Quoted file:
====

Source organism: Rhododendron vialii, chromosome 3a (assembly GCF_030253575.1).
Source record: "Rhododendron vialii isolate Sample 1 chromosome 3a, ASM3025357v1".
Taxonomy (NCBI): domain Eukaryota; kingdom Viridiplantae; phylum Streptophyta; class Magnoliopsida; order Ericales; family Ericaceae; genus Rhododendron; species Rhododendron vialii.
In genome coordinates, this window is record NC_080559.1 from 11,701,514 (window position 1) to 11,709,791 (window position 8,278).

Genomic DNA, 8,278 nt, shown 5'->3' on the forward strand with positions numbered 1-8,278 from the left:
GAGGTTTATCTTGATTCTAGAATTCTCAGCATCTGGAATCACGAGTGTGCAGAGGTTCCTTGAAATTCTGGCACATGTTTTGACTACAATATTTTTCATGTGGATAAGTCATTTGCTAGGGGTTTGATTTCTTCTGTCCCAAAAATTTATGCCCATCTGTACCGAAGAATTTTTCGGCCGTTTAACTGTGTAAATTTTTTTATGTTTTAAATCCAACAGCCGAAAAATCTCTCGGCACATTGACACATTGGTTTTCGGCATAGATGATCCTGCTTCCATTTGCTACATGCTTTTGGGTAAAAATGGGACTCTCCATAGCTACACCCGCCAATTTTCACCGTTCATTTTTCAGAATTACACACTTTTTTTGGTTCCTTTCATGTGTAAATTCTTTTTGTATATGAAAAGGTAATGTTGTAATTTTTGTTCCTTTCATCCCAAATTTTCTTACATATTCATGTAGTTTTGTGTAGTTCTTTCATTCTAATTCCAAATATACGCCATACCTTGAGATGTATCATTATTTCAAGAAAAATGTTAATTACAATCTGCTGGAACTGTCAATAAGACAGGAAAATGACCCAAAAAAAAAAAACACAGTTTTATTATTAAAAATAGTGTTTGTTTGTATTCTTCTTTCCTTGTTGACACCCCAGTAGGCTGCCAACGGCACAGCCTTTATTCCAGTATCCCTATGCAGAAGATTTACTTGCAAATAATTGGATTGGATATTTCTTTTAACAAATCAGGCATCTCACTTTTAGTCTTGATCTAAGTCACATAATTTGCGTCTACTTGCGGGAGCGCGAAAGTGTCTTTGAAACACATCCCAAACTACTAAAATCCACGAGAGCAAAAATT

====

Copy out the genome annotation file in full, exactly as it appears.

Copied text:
Source organism: Rhododendron vialii, chromosome 3a (assembly GCF_030253575.1).
Source record: "Rhododendron vialii isolate Sample 1 chromosome 3a, ASM3025357v1".
Taxonomy (NCBI): domain Eukaryota; kingdom Viridiplantae; phylum Streptophyta; class Magnoliopsida; order Ericales; family Ericaceae; genus Rhododendron; species Rhododendron vialii.
In genome coordinates, this window is record NC_080559.1 from 11,701,514 (window position 1) to 11,709,791 (window position 8,278).

Genomic DNA, 8,278 nt, shown 5'->3' on the forward strand with positions numbered 1-8,278 from the left:
GAGGTTTATCTTGATTCTAGAATTCTCAGCATCTGGAATCACGAGTGTGCAGAGGTTCCTTGAAATTCTGGCACATGTTTTGACTACAATATTTTTCATGTGGATAAGTCATTTGCTAGGGGTTTGATTTCTTCTGTCCCAAAAATTTATGCCCATCTGTACCGAAGAATTTTTCGGCCGTTTAACTGTGTAAATTTTTTTATGTTTTAAATCCAACAGCCGAAAAATCTCTCGGCACATTGACACATTGGTTTTCGGCATAGATGATCCTGCTTCCATTTGCTACATGCTTTTGGGTAAAAATGGGACTCTCCATAGCTACACCCGCCAATTTTCACCGTTCATTTTTCAGAATTACACACTTTTTTTGGTTCCTTTCATGTGTAAATTCTTTTTGTATATGAAAAGGTAATGTTGTAATTTTTGTTCCTTTCATCCCAAATTTTCTTACATATTCATGTAGTTTTGTGTAGTTCTTTCATTCTAATTCCAAATATACGCCATACCTTGAGATGTATCATTATTTCAAGAAAAATGTTAATTACAATCTGCTGGAACTGTCAATAAGACAGGAAAATGACCCAAAAAAAAAAAACACAGTTTTATTATTAAAAATAGTGTTTGTTTGTATTCTTCTTTCCTTGTTGACACCCCAGTAGGCTGCCAACGGCACAGCCTTTATTCCAGTATCCCTATGCAGAAGATTTACTTGCAAATAATTGGATTGGATATTTCTTTTAACAAATCAGGCATCTCACTTTTAGTCTTGATCTAAGTCACATAATTTGCGTCTACTTGCGGGAGCGCGAAAGTGTCTTTGAAACACATCCCAAACTACTAAAATCCACGAGAGCAAAAATT